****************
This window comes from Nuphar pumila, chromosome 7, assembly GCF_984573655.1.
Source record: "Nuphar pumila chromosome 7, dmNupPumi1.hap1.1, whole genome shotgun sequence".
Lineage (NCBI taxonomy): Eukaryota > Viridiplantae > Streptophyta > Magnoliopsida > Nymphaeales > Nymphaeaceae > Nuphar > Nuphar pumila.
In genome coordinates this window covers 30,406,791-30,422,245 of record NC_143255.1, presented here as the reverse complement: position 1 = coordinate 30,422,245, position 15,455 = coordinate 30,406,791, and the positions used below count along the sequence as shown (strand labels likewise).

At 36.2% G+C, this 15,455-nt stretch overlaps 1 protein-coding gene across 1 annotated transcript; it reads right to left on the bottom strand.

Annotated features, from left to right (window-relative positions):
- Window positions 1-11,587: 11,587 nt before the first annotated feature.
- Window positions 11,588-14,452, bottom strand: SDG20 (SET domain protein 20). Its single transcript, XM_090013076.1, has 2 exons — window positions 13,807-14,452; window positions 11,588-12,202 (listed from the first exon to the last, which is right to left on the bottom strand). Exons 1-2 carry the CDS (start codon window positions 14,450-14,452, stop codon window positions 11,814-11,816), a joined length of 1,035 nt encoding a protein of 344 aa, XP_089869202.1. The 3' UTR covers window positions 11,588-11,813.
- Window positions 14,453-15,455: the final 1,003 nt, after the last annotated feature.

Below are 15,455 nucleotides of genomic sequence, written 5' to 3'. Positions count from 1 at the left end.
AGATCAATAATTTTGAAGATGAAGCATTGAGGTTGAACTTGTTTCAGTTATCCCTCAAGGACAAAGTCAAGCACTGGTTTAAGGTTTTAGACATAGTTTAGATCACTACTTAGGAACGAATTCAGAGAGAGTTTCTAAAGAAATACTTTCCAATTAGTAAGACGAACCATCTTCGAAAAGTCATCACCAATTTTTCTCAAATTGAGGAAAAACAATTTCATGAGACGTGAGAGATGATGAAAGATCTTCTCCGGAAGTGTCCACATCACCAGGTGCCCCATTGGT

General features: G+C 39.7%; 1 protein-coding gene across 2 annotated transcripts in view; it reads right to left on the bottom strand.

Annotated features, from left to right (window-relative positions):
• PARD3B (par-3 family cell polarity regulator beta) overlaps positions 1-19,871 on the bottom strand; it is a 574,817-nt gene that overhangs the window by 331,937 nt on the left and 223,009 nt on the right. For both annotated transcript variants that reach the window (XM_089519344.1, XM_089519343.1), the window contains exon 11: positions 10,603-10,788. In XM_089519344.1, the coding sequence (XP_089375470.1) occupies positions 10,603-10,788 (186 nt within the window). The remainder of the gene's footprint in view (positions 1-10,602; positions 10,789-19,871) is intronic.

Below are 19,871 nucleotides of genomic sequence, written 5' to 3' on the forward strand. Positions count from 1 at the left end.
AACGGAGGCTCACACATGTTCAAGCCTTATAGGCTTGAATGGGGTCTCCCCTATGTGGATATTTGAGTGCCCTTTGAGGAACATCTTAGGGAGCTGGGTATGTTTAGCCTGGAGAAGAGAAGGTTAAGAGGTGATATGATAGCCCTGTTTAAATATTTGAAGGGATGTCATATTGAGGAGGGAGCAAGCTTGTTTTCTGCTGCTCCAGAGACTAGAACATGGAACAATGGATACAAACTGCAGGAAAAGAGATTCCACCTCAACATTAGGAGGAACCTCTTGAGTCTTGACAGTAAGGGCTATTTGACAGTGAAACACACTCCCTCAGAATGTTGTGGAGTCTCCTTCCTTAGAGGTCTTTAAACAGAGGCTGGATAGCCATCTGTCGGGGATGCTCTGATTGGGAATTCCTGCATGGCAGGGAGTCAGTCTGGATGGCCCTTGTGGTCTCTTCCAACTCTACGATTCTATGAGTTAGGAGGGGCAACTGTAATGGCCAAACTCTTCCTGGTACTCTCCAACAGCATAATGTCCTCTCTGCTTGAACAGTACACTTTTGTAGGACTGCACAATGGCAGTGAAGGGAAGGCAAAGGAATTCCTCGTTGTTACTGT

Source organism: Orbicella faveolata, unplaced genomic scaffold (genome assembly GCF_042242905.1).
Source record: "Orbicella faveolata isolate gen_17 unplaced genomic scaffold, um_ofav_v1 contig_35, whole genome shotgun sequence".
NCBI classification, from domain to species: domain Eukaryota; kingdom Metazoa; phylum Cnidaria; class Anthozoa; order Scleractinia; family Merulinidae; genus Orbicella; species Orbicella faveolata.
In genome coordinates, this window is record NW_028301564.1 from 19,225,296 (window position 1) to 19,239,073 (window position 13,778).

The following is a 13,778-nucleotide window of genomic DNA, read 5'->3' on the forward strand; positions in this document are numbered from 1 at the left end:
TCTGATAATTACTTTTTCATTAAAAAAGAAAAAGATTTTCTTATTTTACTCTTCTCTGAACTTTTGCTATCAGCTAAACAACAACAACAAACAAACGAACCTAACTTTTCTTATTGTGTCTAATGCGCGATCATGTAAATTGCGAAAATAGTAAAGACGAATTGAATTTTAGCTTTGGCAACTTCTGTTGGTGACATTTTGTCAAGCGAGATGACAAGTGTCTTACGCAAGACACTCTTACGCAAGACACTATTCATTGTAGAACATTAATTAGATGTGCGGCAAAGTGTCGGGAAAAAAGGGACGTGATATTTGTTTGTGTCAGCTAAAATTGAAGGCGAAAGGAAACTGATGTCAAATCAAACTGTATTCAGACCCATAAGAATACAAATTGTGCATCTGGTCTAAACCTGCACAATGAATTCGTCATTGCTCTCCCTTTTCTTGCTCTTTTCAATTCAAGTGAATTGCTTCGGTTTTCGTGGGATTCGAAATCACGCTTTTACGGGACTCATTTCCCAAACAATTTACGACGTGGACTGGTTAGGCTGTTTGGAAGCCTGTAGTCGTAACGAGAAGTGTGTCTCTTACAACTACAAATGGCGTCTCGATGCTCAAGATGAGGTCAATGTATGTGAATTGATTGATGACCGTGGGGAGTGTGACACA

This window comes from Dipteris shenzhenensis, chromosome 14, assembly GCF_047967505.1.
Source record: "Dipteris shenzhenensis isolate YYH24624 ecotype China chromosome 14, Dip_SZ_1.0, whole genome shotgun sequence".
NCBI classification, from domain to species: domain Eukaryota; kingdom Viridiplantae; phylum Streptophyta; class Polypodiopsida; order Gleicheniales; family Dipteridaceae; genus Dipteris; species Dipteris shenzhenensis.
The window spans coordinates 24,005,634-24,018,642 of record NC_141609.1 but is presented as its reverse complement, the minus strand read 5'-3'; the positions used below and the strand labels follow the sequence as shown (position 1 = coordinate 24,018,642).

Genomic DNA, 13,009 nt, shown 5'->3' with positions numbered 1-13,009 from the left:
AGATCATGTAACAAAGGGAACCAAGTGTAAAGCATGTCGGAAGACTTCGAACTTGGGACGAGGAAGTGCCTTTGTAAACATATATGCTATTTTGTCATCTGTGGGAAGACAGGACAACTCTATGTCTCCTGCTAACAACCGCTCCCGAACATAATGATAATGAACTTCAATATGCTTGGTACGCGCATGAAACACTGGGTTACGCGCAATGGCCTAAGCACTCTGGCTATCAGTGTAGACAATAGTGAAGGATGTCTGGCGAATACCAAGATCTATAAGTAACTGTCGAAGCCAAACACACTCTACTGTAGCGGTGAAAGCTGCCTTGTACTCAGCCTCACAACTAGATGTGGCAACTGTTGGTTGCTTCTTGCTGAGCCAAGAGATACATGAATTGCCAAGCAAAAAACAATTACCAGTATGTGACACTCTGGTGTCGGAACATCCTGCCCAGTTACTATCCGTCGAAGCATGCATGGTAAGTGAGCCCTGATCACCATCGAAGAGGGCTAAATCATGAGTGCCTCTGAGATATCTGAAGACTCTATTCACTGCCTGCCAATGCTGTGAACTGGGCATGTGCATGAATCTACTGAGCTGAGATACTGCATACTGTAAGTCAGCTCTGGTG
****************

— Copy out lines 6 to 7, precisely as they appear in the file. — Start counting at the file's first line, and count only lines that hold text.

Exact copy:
Annotated features, from left to right (window-relative positions):
- Window positions 1-11,587: 11,587 nt before the first annotated feature.